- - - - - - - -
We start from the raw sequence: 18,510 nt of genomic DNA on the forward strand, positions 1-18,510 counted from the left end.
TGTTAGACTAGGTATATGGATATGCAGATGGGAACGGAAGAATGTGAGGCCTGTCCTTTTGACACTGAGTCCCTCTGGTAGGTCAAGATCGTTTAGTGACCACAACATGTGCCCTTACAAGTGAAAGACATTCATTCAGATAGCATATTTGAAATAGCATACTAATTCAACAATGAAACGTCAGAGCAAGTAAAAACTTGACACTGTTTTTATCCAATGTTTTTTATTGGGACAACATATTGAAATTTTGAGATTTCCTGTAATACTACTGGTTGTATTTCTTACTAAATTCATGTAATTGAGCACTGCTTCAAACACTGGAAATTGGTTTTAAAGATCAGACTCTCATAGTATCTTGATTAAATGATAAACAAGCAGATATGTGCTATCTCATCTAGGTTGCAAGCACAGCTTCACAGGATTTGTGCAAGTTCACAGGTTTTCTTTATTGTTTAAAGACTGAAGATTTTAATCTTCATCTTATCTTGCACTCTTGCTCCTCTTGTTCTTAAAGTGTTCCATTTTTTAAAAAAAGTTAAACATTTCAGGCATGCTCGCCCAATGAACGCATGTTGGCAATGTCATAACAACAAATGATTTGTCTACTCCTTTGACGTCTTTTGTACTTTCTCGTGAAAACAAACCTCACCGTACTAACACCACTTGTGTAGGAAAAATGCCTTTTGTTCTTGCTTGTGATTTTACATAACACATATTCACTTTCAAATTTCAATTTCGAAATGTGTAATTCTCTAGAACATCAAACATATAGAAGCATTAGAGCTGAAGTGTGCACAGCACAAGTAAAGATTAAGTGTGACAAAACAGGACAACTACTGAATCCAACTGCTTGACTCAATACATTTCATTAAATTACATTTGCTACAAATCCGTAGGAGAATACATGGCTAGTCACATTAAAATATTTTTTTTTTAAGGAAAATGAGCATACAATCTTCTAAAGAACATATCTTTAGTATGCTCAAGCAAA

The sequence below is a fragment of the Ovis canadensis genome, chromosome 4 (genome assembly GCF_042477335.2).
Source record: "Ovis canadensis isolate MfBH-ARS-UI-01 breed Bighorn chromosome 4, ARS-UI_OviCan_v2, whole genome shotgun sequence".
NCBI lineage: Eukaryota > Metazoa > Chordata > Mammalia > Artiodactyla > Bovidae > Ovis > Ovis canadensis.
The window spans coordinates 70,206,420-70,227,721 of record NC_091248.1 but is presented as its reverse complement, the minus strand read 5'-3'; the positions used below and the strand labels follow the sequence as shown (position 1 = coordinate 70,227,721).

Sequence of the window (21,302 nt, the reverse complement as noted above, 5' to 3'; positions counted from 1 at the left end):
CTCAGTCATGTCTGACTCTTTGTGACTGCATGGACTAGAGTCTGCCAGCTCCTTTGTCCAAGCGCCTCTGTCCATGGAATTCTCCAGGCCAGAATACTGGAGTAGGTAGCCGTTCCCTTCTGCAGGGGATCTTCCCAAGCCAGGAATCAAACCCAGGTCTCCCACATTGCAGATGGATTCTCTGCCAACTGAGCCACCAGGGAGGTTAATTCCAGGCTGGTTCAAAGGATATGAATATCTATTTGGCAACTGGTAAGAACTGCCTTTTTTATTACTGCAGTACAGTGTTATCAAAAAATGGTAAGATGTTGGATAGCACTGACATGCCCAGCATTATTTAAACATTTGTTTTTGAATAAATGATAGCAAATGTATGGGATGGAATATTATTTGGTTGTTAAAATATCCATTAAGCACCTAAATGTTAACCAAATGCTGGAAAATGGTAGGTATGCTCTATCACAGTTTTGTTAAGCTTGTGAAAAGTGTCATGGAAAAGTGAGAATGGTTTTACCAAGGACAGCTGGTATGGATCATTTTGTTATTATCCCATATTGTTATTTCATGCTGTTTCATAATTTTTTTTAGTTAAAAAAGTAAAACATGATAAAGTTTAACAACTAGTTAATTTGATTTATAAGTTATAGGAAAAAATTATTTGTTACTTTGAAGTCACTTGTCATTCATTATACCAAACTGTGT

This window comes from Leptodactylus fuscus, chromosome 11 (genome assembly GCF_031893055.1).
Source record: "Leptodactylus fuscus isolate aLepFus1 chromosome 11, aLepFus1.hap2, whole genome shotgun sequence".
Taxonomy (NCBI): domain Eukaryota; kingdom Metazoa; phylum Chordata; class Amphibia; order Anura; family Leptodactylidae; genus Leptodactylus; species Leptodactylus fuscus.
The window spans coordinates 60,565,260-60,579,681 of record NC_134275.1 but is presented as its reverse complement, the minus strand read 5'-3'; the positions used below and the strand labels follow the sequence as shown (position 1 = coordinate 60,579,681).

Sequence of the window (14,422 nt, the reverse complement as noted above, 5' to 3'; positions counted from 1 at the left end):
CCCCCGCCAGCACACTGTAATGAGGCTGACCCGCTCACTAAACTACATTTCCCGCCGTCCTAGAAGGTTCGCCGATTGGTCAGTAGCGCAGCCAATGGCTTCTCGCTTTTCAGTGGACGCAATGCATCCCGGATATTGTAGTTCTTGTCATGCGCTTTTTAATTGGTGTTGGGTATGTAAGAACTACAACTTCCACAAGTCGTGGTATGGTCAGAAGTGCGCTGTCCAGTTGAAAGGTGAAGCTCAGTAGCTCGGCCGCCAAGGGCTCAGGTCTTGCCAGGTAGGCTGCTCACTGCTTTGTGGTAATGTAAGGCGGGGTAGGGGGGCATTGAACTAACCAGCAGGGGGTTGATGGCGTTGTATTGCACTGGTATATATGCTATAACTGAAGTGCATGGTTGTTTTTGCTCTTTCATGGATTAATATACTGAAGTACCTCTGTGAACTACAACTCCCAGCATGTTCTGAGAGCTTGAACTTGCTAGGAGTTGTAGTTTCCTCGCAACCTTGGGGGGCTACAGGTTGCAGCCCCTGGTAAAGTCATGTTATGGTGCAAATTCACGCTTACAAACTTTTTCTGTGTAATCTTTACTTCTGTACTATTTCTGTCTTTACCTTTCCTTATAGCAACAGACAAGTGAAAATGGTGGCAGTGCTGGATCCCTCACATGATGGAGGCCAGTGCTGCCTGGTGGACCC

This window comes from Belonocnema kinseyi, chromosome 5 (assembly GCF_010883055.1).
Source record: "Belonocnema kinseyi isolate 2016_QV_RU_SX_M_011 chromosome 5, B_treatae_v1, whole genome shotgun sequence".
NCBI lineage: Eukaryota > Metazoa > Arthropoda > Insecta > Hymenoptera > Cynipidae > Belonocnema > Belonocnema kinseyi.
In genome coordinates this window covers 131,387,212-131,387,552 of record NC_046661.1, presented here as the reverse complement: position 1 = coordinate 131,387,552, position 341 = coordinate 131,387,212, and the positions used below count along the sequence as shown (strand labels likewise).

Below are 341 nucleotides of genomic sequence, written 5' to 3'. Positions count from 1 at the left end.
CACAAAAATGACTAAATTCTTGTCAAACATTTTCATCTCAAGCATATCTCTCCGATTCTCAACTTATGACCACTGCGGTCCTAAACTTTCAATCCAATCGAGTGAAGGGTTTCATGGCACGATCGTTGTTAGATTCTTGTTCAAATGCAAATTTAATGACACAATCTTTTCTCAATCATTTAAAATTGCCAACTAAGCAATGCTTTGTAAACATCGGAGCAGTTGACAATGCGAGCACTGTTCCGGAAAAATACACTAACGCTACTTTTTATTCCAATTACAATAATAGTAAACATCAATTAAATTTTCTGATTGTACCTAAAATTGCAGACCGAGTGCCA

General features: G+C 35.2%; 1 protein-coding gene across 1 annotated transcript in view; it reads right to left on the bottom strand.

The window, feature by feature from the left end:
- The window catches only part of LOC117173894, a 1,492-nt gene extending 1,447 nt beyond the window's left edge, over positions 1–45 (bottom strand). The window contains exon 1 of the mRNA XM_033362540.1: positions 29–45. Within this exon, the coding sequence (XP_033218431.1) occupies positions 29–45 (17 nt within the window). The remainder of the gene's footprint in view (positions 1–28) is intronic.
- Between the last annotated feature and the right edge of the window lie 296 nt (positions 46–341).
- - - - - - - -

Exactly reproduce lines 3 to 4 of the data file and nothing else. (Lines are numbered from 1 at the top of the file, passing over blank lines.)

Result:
The sequence below is a fragment of the Ovis canadensis genome, chromosome 4 (genome assembly GCF_042477335.2).
Source record: "Ovis canadensis isolate MfBH-ARS-UI-01 breed Bighorn chromosome 4, ARS-UI_OviCan_v2, whole genome shotgun sequence".